Neal Announces Hearing on Banking Secrecy Practices and Wealthy American Taxpayers
House Ways and Means Select Revenue Measures Subcommittee Chairman Richard E. Neal (D-MA) announced today that the Subcommittee on Select Revenue Measures will hold a hearing on issues involving banking secrecy practices and wealthy American taxpayers. The hearing will take place on Tuesday, March 31, 2009, in the main Committee hearing room, 1100 Longworth House Office Building, beginning at 10:00 a.m.
Oral testimony at this hearing will be limited to invited witnesses. However, any individual or organization not scheduled for an oral appearance may submit a written statement for consideration by the Committee and for inclusion in the printed record of the hearing.
FOCUS OF THE HEARING:
The hearing will focus on limitations of the withholding taxes imposed by the United States on U.S. source investment earnings received by foreign persons, the Qualified Intermediary (QI) program established by the IRS to enforce those withholding taxes, the limitations of our tax treaties, and the extent to which these may have contributed to non-compliance by U.S. taxpayers. It will use the current UBS case as an example of the problems in the existing system.
The United States imposes withholding taxes when U.S. source investment earnings are paid to a foreign person. Those withholding taxes were largely designed to collect tax on income earned in the United States even though the income is earned by a foreign person not subject to the jurisdiction of our laws. Those withholding taxes also play a role in preventing non-compliance by U.S. persons holding investment assets in accounts overseas.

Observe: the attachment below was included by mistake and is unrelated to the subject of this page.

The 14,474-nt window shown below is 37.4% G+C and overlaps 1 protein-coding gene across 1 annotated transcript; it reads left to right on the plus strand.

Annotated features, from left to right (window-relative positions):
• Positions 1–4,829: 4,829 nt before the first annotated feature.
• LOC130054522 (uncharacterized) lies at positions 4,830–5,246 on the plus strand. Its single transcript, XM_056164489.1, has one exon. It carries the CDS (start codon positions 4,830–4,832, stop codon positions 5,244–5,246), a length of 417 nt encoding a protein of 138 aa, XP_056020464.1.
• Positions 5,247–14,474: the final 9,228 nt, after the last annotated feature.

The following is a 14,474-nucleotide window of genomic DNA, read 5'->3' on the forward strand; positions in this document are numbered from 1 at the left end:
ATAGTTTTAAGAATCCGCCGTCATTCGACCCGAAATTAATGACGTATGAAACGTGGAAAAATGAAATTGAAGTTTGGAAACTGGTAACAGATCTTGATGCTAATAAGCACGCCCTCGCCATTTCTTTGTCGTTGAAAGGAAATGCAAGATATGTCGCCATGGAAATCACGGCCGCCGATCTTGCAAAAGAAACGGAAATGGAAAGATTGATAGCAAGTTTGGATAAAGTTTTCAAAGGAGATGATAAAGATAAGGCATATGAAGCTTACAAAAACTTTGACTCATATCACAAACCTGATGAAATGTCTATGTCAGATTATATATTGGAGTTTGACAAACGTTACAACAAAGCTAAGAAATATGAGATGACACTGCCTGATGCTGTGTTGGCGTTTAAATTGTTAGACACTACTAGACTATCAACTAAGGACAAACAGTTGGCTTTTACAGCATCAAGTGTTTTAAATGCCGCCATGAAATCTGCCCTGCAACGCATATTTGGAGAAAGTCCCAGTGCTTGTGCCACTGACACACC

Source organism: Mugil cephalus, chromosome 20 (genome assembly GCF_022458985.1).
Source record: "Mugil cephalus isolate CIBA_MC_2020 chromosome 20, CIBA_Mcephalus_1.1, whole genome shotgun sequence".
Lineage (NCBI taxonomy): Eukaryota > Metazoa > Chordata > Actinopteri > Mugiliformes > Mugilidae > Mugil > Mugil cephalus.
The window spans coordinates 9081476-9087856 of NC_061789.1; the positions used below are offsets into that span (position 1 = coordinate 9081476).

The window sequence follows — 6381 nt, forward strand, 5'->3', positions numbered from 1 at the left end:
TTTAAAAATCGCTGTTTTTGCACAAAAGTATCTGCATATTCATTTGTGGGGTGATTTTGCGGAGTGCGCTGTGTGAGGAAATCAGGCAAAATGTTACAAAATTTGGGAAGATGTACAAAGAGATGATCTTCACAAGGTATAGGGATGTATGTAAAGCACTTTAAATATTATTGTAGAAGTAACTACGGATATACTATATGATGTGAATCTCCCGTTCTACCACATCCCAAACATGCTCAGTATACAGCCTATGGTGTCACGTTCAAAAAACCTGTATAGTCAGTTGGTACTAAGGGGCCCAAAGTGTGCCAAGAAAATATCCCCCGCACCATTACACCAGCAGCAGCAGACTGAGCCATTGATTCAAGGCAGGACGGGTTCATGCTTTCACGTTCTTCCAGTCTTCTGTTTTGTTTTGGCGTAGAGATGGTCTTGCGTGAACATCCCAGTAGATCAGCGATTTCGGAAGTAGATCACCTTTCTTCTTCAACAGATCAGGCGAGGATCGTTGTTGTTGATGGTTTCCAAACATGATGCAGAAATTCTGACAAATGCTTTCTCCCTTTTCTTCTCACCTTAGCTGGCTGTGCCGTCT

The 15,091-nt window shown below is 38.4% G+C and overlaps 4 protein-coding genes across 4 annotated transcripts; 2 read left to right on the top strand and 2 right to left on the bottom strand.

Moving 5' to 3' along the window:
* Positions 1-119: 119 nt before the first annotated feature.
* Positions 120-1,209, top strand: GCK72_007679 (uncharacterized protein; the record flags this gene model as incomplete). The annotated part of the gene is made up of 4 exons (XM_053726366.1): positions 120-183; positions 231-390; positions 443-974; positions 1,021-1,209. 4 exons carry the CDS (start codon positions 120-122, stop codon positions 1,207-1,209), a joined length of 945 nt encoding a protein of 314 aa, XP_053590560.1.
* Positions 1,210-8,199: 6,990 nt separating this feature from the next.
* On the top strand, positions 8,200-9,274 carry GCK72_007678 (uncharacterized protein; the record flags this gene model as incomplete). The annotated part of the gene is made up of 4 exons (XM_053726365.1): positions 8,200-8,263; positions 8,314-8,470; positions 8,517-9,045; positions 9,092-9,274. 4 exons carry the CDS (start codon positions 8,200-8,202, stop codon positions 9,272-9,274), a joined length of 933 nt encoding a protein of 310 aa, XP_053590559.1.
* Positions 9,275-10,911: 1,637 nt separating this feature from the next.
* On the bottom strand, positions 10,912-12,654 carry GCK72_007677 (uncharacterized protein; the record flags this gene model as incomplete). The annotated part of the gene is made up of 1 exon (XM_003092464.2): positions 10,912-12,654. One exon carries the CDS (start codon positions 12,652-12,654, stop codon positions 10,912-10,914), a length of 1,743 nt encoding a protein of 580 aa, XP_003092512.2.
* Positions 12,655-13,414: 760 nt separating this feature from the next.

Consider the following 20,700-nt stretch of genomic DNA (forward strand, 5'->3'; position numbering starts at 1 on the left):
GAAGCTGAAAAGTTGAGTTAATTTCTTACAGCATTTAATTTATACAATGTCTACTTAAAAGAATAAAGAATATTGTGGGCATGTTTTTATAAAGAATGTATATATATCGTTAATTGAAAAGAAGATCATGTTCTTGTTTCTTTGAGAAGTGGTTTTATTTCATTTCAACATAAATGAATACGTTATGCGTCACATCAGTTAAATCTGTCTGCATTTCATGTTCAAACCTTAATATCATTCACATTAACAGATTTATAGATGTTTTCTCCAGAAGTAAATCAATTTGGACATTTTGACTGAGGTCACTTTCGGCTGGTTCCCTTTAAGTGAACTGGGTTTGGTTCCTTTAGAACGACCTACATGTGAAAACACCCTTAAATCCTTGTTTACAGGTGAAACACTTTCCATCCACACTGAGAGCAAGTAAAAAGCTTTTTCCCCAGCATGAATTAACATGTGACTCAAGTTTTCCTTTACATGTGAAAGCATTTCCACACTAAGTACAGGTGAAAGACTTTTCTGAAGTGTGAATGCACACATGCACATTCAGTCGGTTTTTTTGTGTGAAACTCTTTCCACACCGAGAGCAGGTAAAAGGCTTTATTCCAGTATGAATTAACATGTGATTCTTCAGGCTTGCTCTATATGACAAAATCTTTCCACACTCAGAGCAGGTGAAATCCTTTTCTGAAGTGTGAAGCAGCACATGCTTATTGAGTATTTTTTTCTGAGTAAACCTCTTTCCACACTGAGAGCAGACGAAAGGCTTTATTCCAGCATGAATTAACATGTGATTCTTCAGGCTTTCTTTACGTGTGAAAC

The IRS has established the QI program that authorizes foreign financial institutions to collect withholding taxes on behalf of the U.S. government. The program was implemented to improve compliance for tax withholding and reporting on U.S. source income that flows offshore through foreign financial institutions. The recent UBS case indicates that there are problems with the QI program that permitted tax avoidance by U.S. persons. Further, even with jurisdictions in which the United States has a tax treaty, effective information exchange can sometimes be undermined by local laws providing for banking secrecy that conflict with U.S. law.
According to the most recent tax year data available (2003), more than $293 billion in U.S. source income was sent to individuals and businesses residing abroad. Much of this money flows through U.S. withholding agents, but some also flows through QI’s. Both U.S. withholding agents and QI’s are responsible for withholding taxes, and in the absence of proper identification, must do backup withholding. Recently, the GAO found that withholding on these accounts was much lower.